Focus

I would recommend Caroline J. Simon’s “Bringing Sex into Focus: The Quest for Sexual Integrity.” I was provided a copy of the book in a special pre-release directly from IVP Academic for review purposes. You can pre-order a paperback copy for under $11 at Amazon.com (http://www.amazon.com/Bringing-Sex-into-Focus-Integrity/dp/0830836373/ref=sr_1_1?ie=UTF8&qid=1329781834&sr=8-1) or directly from the publisher at http://www.ivpress.com/cgi-ivpress/book.pl/code=3637.

I am a bit disappointed with her chapter dedicated to homosexuality. Though this book is largely an ethical and philosophical study, this particular chapter seemed to walk a strange tightrope rather than ask the more direct biblical passages as well as the difficult methodical questions (such as, “How is Christ calling the church to repsond to this community of persons?”).

That being said, her chapter on Sex as a Commodity was a valuable one. She writes, “Sex always expresses something, and what it expresses in pornography subordination of women. Pornography doesn’t just mirror this inequality – it is an active agent in the creation of the subordination of women. MacKinnon claims that ‘what pornography DOES goes beyond its content: it eroticizes hierarchy; it sexualizes inequality. It makes dominance and submission into sex” (149).

She goes on to write, “Pornography enlists its consumers to engage, over and over, in having ‘sex with another without having to directly interact with, or be accountable to, the sexual other.’ Pornography teaches them to expect that women want to be mere objects of someone else’s arousal. Consequently, the use of pornography is rehearsal for sexual narcissism. What we rehearse over and over affects who we become. What we risk becoming through the routine consumption of pornography is a less than fully human sexual being” (151).

Maybe this is one reason that the Apostle Paul once proposed, “Finally, then, brothers, we ask and urge you in the Lord Jesus, that as you received from us how you ought to walk and to please God, just as you are doing, that you do so more and more. For you know what instructions we gave you through the Lord Jesus. For this is the will of God, your sanctification: that you abstain from sexual immorality; that each one of you know how to control his own body in holiness and honor, not in the passion of just like the Gentiles who do not know God; that no one transgress and wrong his brother in this matter, because the Lord is an avenger in all these things, as we told you beforehand and solemnly warned you. For God has not called us for impurity, but in holiness.8 Therefore whoever disregards this, disregards not man but God, who gives his Holy Spirit to you: (1 Thessalonians 4:1-8, ESV).

The author’s answer to sexual immorality is to respond with justice and compassion. She suggests, “Justice, when exercised with regard to our sexuality, helps us do more than avoid adultery and date rape. Justice helps us recognize when flirtation has escalated to seduction and when ‘consent’ had been secured by manipulation or wheedling. Mutual respect helps us recognize that what goes on sexually between consenting adults can at times be mutually exploitive. Two people exercising mutual respect will refrain from becoming ‘friends with benefits’ because they realize that providing each other with a convenient means for satisfying sexual hunger cheapens them both. ‘Friendship with benefits’ is not friendship PLUS, but rather a friendship that has fallen short of the respect that friends owe one another and their friendship” (162).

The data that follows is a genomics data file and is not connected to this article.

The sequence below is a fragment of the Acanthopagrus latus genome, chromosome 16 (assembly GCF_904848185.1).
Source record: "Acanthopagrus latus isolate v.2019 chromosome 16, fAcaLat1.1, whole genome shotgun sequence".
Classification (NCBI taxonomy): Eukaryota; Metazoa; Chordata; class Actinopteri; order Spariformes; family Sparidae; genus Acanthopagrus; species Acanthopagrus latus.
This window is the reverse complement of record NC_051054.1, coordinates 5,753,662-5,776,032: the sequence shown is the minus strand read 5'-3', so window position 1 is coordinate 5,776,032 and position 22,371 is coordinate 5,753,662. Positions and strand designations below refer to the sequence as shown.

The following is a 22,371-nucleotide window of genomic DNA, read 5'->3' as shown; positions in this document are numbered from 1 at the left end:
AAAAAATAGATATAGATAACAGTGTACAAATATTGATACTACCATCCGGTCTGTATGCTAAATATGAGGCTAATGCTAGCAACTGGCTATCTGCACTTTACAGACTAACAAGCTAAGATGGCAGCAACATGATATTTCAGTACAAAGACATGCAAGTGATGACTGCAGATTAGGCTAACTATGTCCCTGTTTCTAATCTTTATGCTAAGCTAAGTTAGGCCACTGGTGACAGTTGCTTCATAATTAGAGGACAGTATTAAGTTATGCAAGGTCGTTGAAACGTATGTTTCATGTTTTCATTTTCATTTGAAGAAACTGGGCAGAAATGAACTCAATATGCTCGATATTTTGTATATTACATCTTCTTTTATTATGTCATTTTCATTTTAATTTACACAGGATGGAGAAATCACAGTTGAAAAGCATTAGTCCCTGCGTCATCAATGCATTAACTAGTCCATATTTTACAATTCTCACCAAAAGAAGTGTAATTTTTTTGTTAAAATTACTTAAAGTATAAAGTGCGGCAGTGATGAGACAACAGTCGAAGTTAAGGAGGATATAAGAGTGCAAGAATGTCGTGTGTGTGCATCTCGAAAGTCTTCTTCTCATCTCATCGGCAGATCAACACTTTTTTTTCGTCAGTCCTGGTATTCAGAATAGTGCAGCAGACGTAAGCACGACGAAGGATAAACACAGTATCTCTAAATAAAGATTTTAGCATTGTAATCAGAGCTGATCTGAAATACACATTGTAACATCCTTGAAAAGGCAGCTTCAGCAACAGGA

Likewise, she writes, “Compassion, when exercised with regard to our sexuality, prevents us from acting as if enticing the sexual desires of others when they cannot ethically be satisfied is ‘just having a good time.’ Consideration reminds us that our quest for sexual integration is a corporate matter and that how we dress and who and how we touch can hinder others in their quest. Compassion insures us from enjoying pornography by helping us see that the actors are themselves real human beings who are someone’s daughter or son” (162).

Official Book Description: n a culture that includes sex in everything from advertising to climbing the corporate ladder, it’s easy to feel fuzzy about the true purpose and place of sexuality. In this book philosopher and ethicist Caroline J. Simon identifies six “lenses” through which people understand sex and sexuality: covenantal, procreative, expressive, romantic, power and “plain sex.” Guided by a virtue ethic, she applies those lenses to a variety of sexual scenarios, from flirtation and desire to marital sexuality, helping us to see what filters we run issues of sexuality through and how, properly ordered and weighted, they can help us achieve sexual integrity. Here is a book for anyone interested in developing a holistic, biblical sexual ethic that brings into focus the bewildering array of cultural sexual presentations we’re surrounded by every day.

Official Author Biography: Caroline J. Simon (Ph.D., University of Washington) is the John and Jeanne Jacobson professor of philosophy and interim dean of social sciences at Hope College. Her primary teaching fields include ethics, history of ethics and interdisciplinary humanities. Simon is the author of Introduction to Ethics (Rowman & Littlefield), The Disciplined Heart (Eerdmans), and coauthor of Can Hope Endure? and Mentoring for Mission both from Eerdmans.

Focus

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